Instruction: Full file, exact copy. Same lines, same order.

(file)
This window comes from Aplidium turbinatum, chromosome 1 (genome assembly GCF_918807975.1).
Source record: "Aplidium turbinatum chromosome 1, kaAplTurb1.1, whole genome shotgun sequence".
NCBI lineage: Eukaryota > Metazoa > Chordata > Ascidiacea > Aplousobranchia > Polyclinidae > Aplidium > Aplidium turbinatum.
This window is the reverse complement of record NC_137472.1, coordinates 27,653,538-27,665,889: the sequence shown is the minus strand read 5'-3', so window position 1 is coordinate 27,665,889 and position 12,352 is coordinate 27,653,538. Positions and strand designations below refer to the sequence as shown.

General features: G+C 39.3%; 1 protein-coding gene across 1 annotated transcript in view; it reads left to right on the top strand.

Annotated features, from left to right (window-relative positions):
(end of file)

This window comes from Aplidium turbinatum, chromosome 1 (genome assembly GCF_918807975.1).
Source record: "Aplidium turbinatum chromosome 1, kaAplTurb1.1, whole genome shotgun sequence".
NCBI lineage: Eukaryota > Metazoa > Chordata > Ascidiacea > Aplousobranchia > Polyclinidae > Aplidium > Aplidium turbinatum.
This window is the reverse complement of record NC_137472.1, coordinates 27,653,538-27,665,889: the sequence shown is the minus strand read 5'-3', so window position 1 is coordinate 27,665,889 and position 12,352 is coordinate 27,653,538. Positions and strand designations below refer to the sequence as shown.

General features: G+C 39.3%; 1 protein-coding gene across 1 annotated transcript in view; it reads left to right on the top strand.

Annotated features, from left to right (window-relative positions):